Skopje: Gratitude in Balkan Style
The Heart of the Balkans
Skopje, located in a picturesque intermountain valley of the majestic Vardar River was founded as far back as in times of the Roman Empire. In the large scheme of things, up to late 20th century when peace settled in the region, deadly wars had been fought over this territory. It seems like over a period of its rich history all peoples and ethnic groups of South Europe managed to fight for Macedonian capital. This is probably why Bulgarians, Serbians, Macedonians, Turks and even Austrians and Italians consider the city own and dear.
I suppose, even dwellers of the Balkans cannot make head or tail of mutual conflicts and pretentions. Most important is that blood is finally no longer shed and all disputes got transferred to a completely different level to continue over a glass of wine or at a football field while Skopje itself , having resurrected like a phoenix from ruin and poverty of 1990s, opened its doors to everyone who comes with peace.
A Walk around Today’s Skopje
Several years ago the capital of Macedonia concluded a serious reconstruction and changed its appearance significantly. Using money allocated mostly by the European Union, the city and especially its historical centre got modified literally beyond recognition. There wasn’t a trace left of the communist metropolis left over after redesign of Tito times. Nowadays Skopje resembles a quite and successful Western European town with narrow pedestrian streets, spacious squares and perfect navigation for tourists. Pop-up gipsy markets, illegal trade and lack of any kind of traffic regulations – all of these have fallen into oblivion therefore though they still say about the Balkans that the region is quite chaotic and extreme at times, this opinion cannot be applied to the capital of Macedonia.
Renovated monuments of architecture and valuable historical objects found new lease of life therefore there really are things to look at and even a week may not be enough for full immersion. We attempted to come up with our own list of “must-see places” that can be covered in several days, although one can easily spend a whole week in the city without getting bored. It is probably best to start with Kale Fortress. It is located on the hills from where an incredible view over city centre and Vardar River uncovers. According to historians, the citadel was built a couple of centuries prior to the Common Era to become, as a matter of fact, the first settlement on the territory where later the city was found. Its walls served as barracks, prison and military headquarters. After wars the fortress was normally reconstructed by people, who won Skopje, that’s why certain elements of it remind both Turkish and European government. Nowadays Kale is a place of choice for both citizens and tourists to have rest at because a wonderful garden is set up in its territory where theatre performances are put on act and where street musicians play in evenings.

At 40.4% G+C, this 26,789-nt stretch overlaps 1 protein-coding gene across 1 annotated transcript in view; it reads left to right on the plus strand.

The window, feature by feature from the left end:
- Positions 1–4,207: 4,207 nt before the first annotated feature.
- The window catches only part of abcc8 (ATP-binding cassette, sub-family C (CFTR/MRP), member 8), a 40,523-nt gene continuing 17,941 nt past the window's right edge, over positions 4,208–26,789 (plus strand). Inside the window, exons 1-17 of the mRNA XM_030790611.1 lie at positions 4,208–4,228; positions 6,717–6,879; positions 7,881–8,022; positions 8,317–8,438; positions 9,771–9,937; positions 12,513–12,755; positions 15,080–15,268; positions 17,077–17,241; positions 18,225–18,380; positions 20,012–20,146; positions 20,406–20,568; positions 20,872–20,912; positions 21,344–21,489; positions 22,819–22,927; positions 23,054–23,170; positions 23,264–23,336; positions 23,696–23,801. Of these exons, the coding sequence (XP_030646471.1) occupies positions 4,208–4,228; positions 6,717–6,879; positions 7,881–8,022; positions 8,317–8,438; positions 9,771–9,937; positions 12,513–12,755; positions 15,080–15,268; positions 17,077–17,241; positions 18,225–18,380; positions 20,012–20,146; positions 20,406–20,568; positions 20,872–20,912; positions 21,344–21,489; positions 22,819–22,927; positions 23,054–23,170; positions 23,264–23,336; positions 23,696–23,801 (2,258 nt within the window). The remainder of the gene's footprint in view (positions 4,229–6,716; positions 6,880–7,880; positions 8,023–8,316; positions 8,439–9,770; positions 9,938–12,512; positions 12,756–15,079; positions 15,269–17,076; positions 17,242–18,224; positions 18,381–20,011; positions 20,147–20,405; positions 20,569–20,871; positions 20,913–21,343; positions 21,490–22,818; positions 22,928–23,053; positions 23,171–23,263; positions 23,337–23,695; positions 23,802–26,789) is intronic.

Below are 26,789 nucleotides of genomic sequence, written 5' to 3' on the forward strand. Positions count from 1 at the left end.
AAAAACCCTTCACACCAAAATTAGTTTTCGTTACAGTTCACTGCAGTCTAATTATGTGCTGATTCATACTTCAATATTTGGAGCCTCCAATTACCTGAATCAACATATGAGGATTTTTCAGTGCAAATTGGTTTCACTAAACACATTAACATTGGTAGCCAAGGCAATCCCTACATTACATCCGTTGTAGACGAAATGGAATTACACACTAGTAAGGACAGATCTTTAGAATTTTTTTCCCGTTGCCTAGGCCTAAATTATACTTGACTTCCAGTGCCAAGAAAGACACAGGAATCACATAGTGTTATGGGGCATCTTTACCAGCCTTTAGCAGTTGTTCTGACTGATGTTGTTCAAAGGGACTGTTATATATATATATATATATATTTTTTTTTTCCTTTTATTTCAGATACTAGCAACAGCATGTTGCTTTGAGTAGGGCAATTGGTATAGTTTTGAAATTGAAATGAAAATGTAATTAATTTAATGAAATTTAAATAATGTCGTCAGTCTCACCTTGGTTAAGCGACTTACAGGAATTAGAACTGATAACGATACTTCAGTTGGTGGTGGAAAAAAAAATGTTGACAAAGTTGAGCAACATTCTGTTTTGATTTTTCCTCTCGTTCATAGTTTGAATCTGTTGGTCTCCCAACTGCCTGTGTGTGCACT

Second symbol of the city that decorates the city flag is considered the Stone Bridge built in the Middle Ages. Alongside purely utilitarian function – connection of the two banks of the river – it also serves a very important aesthetic purpose being one of the best medieval monuments in the world on the whole. The construction is solid, indeed, because it even survived extremely powerful earthquake of 1963 that almost completely destroyed the city in 20 seconds. When off the bridge, we get to what seems like a different world – Western district called Charshija, its name translates as the Old Bazaar. This net of narrow and entwined streets makes for a whole trade district with Turkish shops, baths and Mustafa Pasha Mosque being its indisputable adornments; the latter one is famous due to its unique decoration and color plates. It was built about the same time as the Stone Bridge and it, too, managed to live through all the wars and whims of nature that mercilessly landed on Skopje.
Church of the Holy Salvation, decorated with very skillful carvings and frescoes, is commonly believed to be the main object in the capital for the orthodox people. Because it was erected in the times of Turkish government, a decree was issued that it had to be lower than the smallest of mosques so Christians had to build it partly under the ground and do without any bright elements at all. And that’s the way it turned out: modest yet tasteful. If you have a look around its territory and carefully study the construction itself, we give you 100% probability that you’ll remember it forever though it reminds an oblongish ordinary house.
In Skopje each guest, after getting full of looking at monuments, should definitely try local cuisine, even more so with local restaurants being one of the cheapest in Europe, however, it doesn’t influence culinary richness and skills of chefs. National cuisine is remarkable because both Slavonic and eastern traditions are combined in it masterfully; 20 euro can buy you ample amounts of meat, vegetables, cheese, bakery and either great young wine or strong rakia for two. We specially recommend Destan restaurant where, according to many Macedonians, they cook the best kebab in Europe. All recipes (and rumors have it that they are over 500 years old) are kept strictly confidential. This may be a beautiful legend but it tastes truly heavenly.
Alongside tasting, each tourist must commit at least one good deed even if it’s just walking an old lady across the street or helping an old man carry his bags. Each trifle “counts”. And all because Skopje is Mother Teresa’s homeland and people there try to be like her, at least in some things, even the smallest ones. So if you want to do somebody good – don’t be afraid to look ridiculous or obtrusive, they really will appreciate it in the capital of Macedonia.
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